Weather report for 14,200 feet on Denali yesterday and last night: Snow, on and off, heavy at times. Well, we got to experience one of those little Alaskan snow events everyone talks about. Yeah, this was only a hair over two feet (Andrew can brag on much more extreme shovel events), but enough to nearly bury our tents in the space of 8 hours, snowing at a rate of about 4 inches an hour. The snow came down so hard it sounded like rain on our tent. All our Hilleberg Tents held up well, though for some reason they wouldn’t take care of the shoveling, which took upwards of an hour with all of us working. The snow quit around 7:00 this morning, but not before at least six huge avalanches came within several hundred feet of camp. Weird to hear the slides roar at night, then get up in the morning and see how close you are to the runout toes of all the avalanches. It’s said that camp hardly ever gets hit with anything more than a wind blast from the slides. Okay, I’ll keep that in mind!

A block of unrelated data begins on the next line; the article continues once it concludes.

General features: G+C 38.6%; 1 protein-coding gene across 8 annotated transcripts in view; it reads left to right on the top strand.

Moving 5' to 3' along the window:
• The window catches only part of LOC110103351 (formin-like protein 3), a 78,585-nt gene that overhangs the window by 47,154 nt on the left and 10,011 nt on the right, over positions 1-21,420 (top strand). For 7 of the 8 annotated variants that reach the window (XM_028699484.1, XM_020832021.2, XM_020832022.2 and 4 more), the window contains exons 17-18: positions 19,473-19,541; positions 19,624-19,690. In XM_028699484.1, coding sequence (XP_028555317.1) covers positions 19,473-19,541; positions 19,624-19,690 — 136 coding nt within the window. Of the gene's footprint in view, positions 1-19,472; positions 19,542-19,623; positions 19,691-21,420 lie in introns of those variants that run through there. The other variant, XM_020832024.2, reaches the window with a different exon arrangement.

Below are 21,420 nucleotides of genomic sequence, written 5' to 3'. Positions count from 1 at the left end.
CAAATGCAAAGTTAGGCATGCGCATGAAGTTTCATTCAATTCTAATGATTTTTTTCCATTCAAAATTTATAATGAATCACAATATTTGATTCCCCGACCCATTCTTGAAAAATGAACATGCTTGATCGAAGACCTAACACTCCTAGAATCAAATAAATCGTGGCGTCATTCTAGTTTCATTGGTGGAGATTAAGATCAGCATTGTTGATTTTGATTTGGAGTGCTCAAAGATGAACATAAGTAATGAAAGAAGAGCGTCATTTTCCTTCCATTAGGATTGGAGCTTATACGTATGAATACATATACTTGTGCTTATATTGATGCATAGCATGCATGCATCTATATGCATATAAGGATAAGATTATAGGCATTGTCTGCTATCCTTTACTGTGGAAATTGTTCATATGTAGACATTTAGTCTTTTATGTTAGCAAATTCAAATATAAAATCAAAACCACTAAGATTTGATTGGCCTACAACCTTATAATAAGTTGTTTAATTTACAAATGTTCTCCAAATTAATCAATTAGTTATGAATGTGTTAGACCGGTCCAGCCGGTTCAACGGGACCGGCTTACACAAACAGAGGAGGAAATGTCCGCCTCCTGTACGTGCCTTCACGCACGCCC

Yesterday was a rest day due to climb to 17,200 the day before. Looks like today will be one as well, as we’d planned on climbing high again but the route to headwall appears to still have some avy danger.
WildSnow.com publisher emeritus and founder Lou (Louis Dawson) has a 50+ years career in climbing, backcountry skiing and ski mountaineering. He was the first person in history to ski down all 54 Colorado 14,000-foot peaks, has authored numerous books about about backcountry skiing, and has skied from the summit of Denali in Alaska, North America’s highest mountain.